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Italoamericana: Writing for a Cause

Anthony Julian Tamburri (June 17, 2014)
At a time when Italy has transformed itself into a country of arrival, dealing with the issues of social misunderstanding and bigotry that accompany immigration, this anthology reminds Italians of their own citizens who left the country well over a century ago facing innumerable trials and tribulations in their new locales.

With his anthology of Italian writing produced in the United States from 1885 to 1942 circa, Italoamericana (Mondadori, 2005), Francesco Durante introduced Italy to a literary tradition — a canon — that was totally unknown to the Italian literary establishment.

A wake-up call for Italians

Like Gian Antonio Stella’s L’orda, quando gli albanesi eravamo noi (Rizzoli 2002), Durante’s anthology put Italy on notice. At a time when Italy had already transformed itself into a country of arrival, dealing with the coincidental issues of social misunderstanding and bigotry that accompany immigration, Italoamericana reminds Italians that their own citizens had left their country well over a century earlier and, in their new locales, faced innumerable trials and tribulations brought on by the citizenry of their host countries. It is, de facto, a wake-up call for Italy; how it now behaves — or does not — vis-à-vis its current immigration phenomena.

A true literary tradition

Yet, Italoamericana is more. It is proof positive that the immigrants who came to the United States was not the illiterate bunch that many would want us to believe. From fiction to poetry and to theater, we find a literary tradition that was vastly productive and, for the most part, aesthetically successful. 

The creative writers were serious in intent — at times comical and sarcastic, other times sober and prescriptive — in dealing with their local surroundings as theme. What we thus find is the birth of a literary canon in Italian outside Italy. As far back as 1885, people here have been producing literature in Italian, that was also published locally, as there were numerous local Italian-language publishers.

The essayists and journalists, in turn, spoke to a variety of issues that plagued the Italian community at that time: analogous, indeed, to those that now plague the new immigrants in Italy. Gino Speranza’s essay (“How It Feels to Represent a Problem ”) discussed “how few Americans ever consider how very unpleasant, to say the least, it must be to the foreigners living in their midst to be constantly looked upon either as a national problem or a national peril” (52).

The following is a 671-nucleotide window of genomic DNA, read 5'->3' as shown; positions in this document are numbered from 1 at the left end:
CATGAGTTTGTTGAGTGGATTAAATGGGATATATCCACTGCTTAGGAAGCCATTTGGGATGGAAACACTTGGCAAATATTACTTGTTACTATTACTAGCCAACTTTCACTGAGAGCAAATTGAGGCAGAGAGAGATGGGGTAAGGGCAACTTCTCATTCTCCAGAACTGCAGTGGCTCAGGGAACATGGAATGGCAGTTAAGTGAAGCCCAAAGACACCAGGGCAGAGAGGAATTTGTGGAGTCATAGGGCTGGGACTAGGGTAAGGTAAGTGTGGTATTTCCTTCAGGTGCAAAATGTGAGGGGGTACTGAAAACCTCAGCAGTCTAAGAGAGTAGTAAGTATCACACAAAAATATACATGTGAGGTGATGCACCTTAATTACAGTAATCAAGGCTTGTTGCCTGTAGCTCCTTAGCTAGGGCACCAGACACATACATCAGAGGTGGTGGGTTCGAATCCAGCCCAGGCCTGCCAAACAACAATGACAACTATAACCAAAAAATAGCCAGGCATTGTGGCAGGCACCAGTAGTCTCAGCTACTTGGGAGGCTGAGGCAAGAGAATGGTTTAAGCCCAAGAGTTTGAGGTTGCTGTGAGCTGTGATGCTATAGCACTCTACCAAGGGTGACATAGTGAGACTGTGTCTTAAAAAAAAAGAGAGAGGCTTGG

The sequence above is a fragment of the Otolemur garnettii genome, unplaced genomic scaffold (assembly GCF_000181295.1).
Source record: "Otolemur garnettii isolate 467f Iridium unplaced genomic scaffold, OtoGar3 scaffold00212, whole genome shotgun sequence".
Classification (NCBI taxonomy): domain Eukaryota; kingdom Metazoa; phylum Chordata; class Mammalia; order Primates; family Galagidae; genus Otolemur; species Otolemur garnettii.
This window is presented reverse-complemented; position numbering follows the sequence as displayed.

Alberto Pecorini (“The Children of Immigrants”) examined the conflict between immigrant parents and their children, where education and personal growth were strange concepts to the former. 

Alfredo Tarchiani (“Neither Foreigners nor Americans”), similarly, spoke to identity: “The Italians of America are Italian-Americans and so shall they remain. They cannot dissolve their bonds of affection for their homeland regardless of how many naturalization cards they acquire or how many oaths they take. They can, however, be equally obedient, devoted, and productive citizens of the United States…” (72).

Indissoluble bonds of affection

Italian writing in the United States continues. One need only think of Peter Carravetta, Alfredo de Palchi, Rita Dinale, Luigi Fontanella, Irene Marchegiani, Elda Tasso, Joseph Tusiani, Paolo Valesio et alii. 

These are some of the writers today who have lived here for numerous decades and have negotiated, each in his or her own way, themes analogous to our earlier authors; writers today, as Tarchiani said of his time, who “cannot dissolve their bonds of affection for their homeland regardless of how many naturalization cards they acquire or how many oaths they take.”

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